- Retina Research Foundation
- About RRF
- Pilot Study Grants
- Research Programs
- Overview of Research 2017
- History of Major Award Recipients
- Established Awards
- Chairs & Professorships
- International Fellowships
- Research Initiatives
- Important Research in Progress
- Contact Us
M D Matthews Professor
Bikash Pattnaik, PhD
Department of Pediatrics, Ophthalmology & Visual Sciences
University of Wisconsin
McPherson Eye Research Institute
Dr. Pattnaik’s Research Project
Vision Loss Due to Ion-Channelopathy
Current Research Interests
Ion channelopathies are diseases caused by defective ion channels. Ion channels are membrane proteins distributed throughout the human body and mediate cell-cell communication through passage of specific ions into or out of cells. Patients with a specific potassium channel gene (KCNJ13, encoding Kir7.1 protein present in the Retinal Pigment Epithelium RPE) coding variants are diagnosed with a spectrum of blindness phenotypes: Snowflake Vitreoretinal Degeneration (SVD) and Lebers congenital Amaurosis (LCA). Dr. Pattnaik has shown that a loss-of-function in the Kir7.1 channel disrupts RPE and photoreceptor cell communication using ectopic expressions and a mouse model that demonstrate pathological features in carriers.
RPE cells are retina glial cells that support our ability to see. Function of these RPE cells relies on the activity of ion channels and transporters confined to the membrane micro domain. Dr. Pattnaik is using small animal models, cell culture system and patient derived iPSC-RPE cells to understand cellular phenotypes. Any identifiable distinction between the control and diseased cells permit us to test efficacy of various therapeutic measures through “patient-in-a-dish” approach. Some of the experimental strategies his laboratory currently uses are small molecule drugs to overcome translational errors, or use of gene manipulation to measure Kir7.1 current through patch-clamp electrophysiology outcome.
Dr. Pattnaik’s future focus is on the basic understanding of the cellular basis of potassium and chloride channel function in the retina as tools to diagnose disease so as to develop its prevention.
7/1/2012 – 6/30/2016
Nansi Jo Colley, PhD
Department of Ophthalmology and Visual Sciences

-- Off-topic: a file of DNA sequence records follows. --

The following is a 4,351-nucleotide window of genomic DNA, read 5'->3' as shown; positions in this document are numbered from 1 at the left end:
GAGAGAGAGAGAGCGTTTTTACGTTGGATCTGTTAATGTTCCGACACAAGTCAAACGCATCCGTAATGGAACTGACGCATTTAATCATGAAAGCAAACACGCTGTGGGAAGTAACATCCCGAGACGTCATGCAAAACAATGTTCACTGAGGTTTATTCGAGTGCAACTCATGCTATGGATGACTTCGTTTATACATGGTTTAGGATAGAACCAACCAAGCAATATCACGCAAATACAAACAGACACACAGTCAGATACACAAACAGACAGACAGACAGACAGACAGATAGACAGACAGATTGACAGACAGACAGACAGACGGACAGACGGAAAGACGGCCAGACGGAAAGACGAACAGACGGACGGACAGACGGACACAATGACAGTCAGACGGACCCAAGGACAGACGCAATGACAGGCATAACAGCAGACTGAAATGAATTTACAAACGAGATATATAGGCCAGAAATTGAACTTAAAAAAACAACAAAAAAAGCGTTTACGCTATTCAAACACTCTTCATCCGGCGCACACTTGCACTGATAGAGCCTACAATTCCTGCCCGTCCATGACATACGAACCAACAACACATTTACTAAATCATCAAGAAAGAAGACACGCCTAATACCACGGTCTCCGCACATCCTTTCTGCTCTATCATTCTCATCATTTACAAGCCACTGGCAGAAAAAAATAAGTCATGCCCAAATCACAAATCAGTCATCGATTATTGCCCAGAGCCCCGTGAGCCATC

Department of Genetics
University of Wisconsin,
Dr. Colley’s Research Project
Molecular Genetic Studies of Retinal Degeneration in Drosophila
Current Research Interests
Dr. Colley is focused on using Drosophila as a model for studying hereditary human retinal diseases, such as retinitis pigmentosa (RP) and age-related macular degeneration (AMD). An ongoing challenge in diagnosing and treating AMD and RP is that they are highly complex diseases with multiple subtypes, each with a distinct genetic and biochemical basis. This complexity, along with the limited availability of suitable tissues from RP and AMD patients and the broad base of knowledge of Drosophila genetics, all combine to make Drosophila a powerful animal model for studying inherited retinal degeneration disorders.
The proposed project will continue her focus on a novel Sec23-IP protein and its role in photoreceptor health and retinal degeneration. Dr. Colley’s laboratory has identified this novel locus as a retinal degeneration gene, which encodes a Sec23-Interacting Protein (Sec23-IP) and contains a signature of the Nir/rdgB family of proteins in flies and humans that is involved in retinal degeneration.
This year they will further characterize the role of the Drosophila Sec23-IP in the secretory pathway. In a comprehensive analysis, they will study the role of Sec23-IP in the transport of the major rhodopsin (Rh1), how defects in Sec23-IP lead to retinal degeneration. The Drosophila Sec23-IP displays 49% identity with the human Sec23-IP. Studies proposed here will provide insights into the basis of Nir/rdgB function in humans.